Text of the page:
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A bittersweet New York parade for Dermot Sexton

Thursday, 16th March, 2017 7:11pm
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A bittersweet New York parade for Dermot Sexton

Dermot and his late wife Kathleen.

A bittersweet New York parade for Dermot Sexton

Dermot and his late wife Kathleen.

DERMOT Sexton will mark his 50th year as a volunteer for the New York City St. Patrick’s Day Parade by blowing the ceremonial silver whistle which officially starts the 256th Parade.

It will be a bittersweet honor for Sexton, a native of Nurney, in County Kildare.

His beloved wife of 55 years, Kathleen Garvin Sexton, who was a native of Carratigue in Erris, won’t be by his side to share the honor. She died on January 17, 2017, after living with cancer for 32 years.

“I hope I can pull it off,” he said. “I’m praying to Kathleen to help me.”

At 11 a.m. sharp, when Sexton blows the whistle, the “Fighting 69th,” the 69th Infantry Regiment, will step off from 44th Street and Fifth Avenue, first in the line of march, its traditional place of honor at every New York City St. Patrick’s Day Parade since 1853. More than 100,000 marchers are expected to follow the 69th Regiment up Fifth Avenue.

This year’s Grand Marshal is Michael J. Dowling, a native of County Limerick, and President & CEO of Northwell Health. This year’s Parade honors Catholic Charities and the New York State Troopers, which are both celebrating their 100th anniversary of helping New Yorkers in need.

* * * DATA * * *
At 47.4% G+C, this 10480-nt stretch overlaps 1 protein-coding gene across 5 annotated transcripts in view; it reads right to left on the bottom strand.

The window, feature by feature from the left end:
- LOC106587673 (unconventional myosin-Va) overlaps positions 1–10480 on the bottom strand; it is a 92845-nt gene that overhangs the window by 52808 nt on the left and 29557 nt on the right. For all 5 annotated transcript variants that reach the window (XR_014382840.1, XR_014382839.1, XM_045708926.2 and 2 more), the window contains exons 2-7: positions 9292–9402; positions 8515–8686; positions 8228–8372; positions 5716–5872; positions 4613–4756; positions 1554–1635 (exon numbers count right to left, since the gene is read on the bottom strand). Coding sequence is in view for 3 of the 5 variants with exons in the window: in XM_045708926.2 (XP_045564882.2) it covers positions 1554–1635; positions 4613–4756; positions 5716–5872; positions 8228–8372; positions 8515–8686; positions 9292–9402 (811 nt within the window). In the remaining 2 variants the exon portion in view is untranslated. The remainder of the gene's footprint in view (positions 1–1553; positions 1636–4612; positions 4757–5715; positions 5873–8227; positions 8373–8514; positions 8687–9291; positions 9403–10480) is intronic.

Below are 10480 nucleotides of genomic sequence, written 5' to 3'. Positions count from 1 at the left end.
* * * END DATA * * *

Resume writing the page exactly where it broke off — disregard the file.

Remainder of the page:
Mr. Sexton, who came to New York on a lark as a 20-year-old in 1957, still speaks with a beguiling Irish brogue.

He had planned to return to Ireland, but instead, he married Kathleen Garvin, from Carratigue, County Mayo. In 1967, his brother-in-law, Frank McGreal Sr., brought him to work in the Parade.

“I was running around like a crazy man, it was years before they even knew my name,” he recalled, “but when you work hard, they don’t let you go.”

In 1992, Sexton, who lives in Hawthorne, N.Y., was given one of the Parade’s most challenging jobs, running the East Side Formation area of the Parade. As Chairman of East Side Formation, Sexton supervises a team of a dozen workers, who are responsible for moving thousands of marchers and hundreds of bands across Madison Avenue, through traffic and onto Fifth Avenue, while trying to keep to a timetable that changes each year.


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